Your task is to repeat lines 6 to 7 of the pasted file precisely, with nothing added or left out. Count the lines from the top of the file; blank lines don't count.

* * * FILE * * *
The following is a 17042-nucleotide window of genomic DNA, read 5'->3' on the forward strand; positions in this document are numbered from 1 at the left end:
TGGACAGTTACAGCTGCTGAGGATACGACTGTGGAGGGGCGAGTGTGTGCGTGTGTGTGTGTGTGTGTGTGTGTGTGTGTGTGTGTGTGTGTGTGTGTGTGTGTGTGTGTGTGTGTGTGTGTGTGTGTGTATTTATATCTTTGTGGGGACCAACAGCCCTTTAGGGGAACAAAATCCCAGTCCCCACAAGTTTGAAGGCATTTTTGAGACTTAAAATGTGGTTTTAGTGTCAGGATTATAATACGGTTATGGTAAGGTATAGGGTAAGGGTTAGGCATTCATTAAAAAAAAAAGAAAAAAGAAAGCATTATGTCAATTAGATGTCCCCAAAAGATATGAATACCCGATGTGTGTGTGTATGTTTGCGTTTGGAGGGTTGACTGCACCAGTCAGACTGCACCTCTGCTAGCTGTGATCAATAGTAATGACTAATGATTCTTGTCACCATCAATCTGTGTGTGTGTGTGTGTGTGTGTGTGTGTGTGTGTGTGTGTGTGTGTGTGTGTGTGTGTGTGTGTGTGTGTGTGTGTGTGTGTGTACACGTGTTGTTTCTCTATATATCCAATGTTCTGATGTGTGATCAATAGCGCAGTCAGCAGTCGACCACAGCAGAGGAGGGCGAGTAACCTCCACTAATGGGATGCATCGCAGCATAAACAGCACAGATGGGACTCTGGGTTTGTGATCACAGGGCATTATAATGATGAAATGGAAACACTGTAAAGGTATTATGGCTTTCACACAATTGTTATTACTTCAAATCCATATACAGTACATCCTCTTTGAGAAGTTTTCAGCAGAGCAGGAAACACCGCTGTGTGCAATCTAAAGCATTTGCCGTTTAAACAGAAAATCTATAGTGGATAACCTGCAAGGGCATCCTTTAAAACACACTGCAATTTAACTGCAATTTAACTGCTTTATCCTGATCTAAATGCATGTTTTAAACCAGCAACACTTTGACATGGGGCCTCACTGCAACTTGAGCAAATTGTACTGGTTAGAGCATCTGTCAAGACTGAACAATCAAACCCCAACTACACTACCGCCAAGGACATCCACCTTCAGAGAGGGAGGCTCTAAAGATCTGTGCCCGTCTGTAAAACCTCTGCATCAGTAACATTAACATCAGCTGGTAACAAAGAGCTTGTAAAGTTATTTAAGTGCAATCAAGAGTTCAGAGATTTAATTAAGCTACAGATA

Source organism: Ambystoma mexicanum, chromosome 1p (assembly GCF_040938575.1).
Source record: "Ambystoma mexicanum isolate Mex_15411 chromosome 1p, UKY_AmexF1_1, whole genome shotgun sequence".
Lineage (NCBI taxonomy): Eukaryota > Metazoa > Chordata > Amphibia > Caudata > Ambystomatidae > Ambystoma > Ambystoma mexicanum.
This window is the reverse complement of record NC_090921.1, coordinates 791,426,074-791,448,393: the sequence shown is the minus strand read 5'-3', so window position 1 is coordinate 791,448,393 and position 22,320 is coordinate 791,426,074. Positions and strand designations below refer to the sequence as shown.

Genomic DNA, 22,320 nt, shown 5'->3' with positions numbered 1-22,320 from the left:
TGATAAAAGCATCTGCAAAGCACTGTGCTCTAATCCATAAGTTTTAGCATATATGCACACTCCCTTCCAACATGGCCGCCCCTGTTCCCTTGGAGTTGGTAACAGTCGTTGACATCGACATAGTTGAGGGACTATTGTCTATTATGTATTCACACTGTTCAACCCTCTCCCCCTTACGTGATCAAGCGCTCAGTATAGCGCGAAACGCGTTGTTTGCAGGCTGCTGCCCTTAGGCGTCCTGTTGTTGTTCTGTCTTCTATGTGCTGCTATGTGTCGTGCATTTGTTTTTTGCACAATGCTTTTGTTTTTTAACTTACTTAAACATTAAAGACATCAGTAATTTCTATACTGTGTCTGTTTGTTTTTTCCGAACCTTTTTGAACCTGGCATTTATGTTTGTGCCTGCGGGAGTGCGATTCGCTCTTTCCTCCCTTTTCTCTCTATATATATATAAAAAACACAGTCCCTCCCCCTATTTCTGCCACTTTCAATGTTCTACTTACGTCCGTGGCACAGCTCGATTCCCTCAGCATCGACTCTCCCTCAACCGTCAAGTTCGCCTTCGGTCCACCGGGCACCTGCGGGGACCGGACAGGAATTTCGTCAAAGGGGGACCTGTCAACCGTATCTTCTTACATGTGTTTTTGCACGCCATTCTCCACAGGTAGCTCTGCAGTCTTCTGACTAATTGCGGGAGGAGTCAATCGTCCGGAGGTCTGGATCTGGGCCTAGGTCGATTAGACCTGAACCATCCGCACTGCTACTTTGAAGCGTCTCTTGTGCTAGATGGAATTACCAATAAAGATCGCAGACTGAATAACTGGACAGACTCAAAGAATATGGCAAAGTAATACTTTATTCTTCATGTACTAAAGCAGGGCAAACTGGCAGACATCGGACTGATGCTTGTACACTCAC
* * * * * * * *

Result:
This window is the reverse complement of record NC_090921.1, coordinates 791,426,074-791,448,393: the sequence shown is the minus strand read 5'-3', so window position 1 is coordinate 791,448,393 and position 22,320 is coordinate 791,426,074. Positions and strand designations below refer to the sequence as shown.

Genomic DNA, 22,320 nt, shown 5'->3' with positions numbered 1-22,320 from the left: